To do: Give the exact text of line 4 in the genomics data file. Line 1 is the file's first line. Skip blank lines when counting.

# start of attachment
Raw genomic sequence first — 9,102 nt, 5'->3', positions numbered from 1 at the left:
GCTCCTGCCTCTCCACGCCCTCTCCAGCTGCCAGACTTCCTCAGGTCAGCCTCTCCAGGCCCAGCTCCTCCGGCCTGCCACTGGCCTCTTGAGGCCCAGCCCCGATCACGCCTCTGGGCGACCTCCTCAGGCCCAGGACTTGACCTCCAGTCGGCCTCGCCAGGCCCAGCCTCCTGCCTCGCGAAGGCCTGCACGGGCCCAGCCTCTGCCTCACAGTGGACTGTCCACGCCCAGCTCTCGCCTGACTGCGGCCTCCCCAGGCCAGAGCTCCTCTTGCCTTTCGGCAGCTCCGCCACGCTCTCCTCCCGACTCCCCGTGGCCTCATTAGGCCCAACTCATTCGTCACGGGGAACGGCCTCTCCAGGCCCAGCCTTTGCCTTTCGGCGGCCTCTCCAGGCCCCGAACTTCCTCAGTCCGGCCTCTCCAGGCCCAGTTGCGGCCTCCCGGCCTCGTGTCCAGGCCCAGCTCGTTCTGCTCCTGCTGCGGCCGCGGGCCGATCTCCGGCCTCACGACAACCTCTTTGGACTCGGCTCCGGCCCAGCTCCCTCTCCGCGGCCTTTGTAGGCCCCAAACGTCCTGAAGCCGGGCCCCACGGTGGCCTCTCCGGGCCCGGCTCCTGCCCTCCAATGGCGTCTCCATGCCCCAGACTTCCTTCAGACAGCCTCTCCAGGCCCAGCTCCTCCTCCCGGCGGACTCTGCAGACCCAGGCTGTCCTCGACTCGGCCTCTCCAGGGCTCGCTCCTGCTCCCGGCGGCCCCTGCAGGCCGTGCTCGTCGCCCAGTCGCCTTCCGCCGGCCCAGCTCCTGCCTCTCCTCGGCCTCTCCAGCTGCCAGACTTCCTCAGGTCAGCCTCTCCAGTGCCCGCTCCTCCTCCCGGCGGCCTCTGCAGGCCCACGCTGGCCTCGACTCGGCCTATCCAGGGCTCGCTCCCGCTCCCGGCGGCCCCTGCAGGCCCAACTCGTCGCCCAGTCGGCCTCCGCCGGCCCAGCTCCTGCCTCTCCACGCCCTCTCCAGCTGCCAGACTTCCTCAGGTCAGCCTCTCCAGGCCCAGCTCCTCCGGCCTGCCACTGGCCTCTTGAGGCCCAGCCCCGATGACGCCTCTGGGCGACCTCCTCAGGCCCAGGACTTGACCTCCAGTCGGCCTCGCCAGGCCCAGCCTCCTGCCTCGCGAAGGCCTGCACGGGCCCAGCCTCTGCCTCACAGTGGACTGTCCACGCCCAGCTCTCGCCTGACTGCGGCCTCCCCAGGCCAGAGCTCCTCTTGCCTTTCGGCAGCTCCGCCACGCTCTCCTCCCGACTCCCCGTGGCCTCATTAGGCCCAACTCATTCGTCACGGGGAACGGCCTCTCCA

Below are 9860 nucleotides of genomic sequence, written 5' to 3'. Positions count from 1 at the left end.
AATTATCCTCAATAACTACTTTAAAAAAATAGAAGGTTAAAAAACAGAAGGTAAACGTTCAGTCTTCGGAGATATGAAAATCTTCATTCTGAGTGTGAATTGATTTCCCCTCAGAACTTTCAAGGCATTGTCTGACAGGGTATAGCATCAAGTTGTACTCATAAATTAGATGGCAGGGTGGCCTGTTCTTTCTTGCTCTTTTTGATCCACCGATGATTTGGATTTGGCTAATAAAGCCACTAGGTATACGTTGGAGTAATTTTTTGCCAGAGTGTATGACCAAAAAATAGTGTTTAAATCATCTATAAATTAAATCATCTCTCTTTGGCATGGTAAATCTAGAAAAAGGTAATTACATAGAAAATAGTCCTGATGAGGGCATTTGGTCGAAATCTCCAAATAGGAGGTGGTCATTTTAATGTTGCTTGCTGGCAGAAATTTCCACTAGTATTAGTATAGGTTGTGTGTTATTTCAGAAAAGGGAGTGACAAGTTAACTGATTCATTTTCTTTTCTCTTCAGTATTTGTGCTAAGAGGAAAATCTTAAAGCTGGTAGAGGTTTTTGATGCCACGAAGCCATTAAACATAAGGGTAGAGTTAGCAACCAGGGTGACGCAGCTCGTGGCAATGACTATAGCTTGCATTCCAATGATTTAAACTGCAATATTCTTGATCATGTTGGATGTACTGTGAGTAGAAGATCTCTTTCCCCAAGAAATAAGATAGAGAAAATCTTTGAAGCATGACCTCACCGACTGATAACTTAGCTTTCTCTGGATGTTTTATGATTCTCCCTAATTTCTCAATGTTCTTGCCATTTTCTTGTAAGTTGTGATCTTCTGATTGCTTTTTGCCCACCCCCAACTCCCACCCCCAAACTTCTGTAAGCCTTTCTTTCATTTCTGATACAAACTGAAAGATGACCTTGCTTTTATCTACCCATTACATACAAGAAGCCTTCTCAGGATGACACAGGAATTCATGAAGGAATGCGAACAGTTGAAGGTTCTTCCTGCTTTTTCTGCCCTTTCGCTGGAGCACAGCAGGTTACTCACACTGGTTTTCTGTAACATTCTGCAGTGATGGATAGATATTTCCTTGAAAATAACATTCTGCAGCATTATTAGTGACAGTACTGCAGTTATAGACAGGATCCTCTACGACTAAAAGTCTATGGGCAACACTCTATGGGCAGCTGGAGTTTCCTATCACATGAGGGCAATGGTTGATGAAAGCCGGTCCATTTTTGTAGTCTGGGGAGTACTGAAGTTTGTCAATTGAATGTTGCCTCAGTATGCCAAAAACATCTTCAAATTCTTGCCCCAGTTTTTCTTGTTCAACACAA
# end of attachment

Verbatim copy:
AATTATCCTCAATAACTACTTTAAAAAAATAGAAGGTTAAAAAACAGAAGGTAAACGTTCAGTCTTCGGAGATATGAAAATCTTCATTCTGAGTGTGAATTGATTTCCCCTCAGAACTTTCAAGGCATTGTCTGACAGGGTATAGCATCAAGTTGTACTCATAAATTAGATGGCAGGGTGGCCTGTTCTTTCTTGCTCTTTTTGATCCACCGATGATTTGGATTTGGCTAATAAAGCCACTAGGTATACGTTGGAGTAATTTTTTGCCAGAGTGTATGACCAAAAAATAGTGTTTAAATCATCTATAAATTAAATCATCTCTCTTTGGCATGGTAAATCTAGAAAAAGGTAATTACATAGAAAATAGTCCTGATGAGGGCATTTGGTCGAAATCTCCAAATAGGAGGTGGTCATTTTAATGTTGCTTGCTGGCAGAAATTTCCACTAGTATTAGTATAGGTTGTGTGTTATTTCAGAAAAGGGAGTGACAAGTTAACTGATTCATTTTCTTTTCTCTTCAGTATTTGTGCTAAGAGGAAAATCTTAAAGCTGGTAGAGGTTTTTGATGCCACGAAGCCATTAAACATAAGGGTAGAGTTAGCAACCAGGGTGACGCAGCTCGTGGCAATGACTATAGCTTGCATTCCAATGATTTAAACTGCAATATTCTTGATCATGTTGGATGTACTGTGAGTAGAAGATCTCTTTCCCCAAGAAATAAGATAGAGAAAATCTTTGAAGCATGACCTCACCGACTGATAACTTAGCTTTCTCTGGATGTTTTATGATTCTCCCTAATTTCTCAATGTTCTTGCCATTTTCTTGTAAGTTGTGATCTTCTGATTGCTTTTTGCCCACCCCCAACTCCCACCCCCAAACTTCTGTAAGCCTTTCTTTCATTTCTGATACAAACTGAAAGATGACCTTGCTTTTATCTACCCATTACATACAAGAAGCCTTCTCAGGATGACACAGGAATTCATGAAGGAATGCGAACAGTTGAAGGTTCTTCCTGCTTTTTCTGCCCTTTCGCTGGAGCACAGCAGGTTACTCACACTGGTTTTCTGTAACATTCTGCAGTGATGGATAGATATTTCCTTGAAAATAACATTCTGCAGCATTATTAGTGACAGTACTGCAGTTATAGACAGGATCCTCTACGACTAAAAGTCTATGGGCAACACTCTATGGGCAGCTGGAGTTTCCTATCACATGAGGGCAATGGTTGATGAAAGCCGGTCCATTTTTGTAGTCTGGGGAGTACTGAAGTTTGTCAATTGAATGTTGCCTCAGTATGCCAAAAACATCTTCAAATTCTTGCCCCAGTTTTTCTTGTTCAACACAA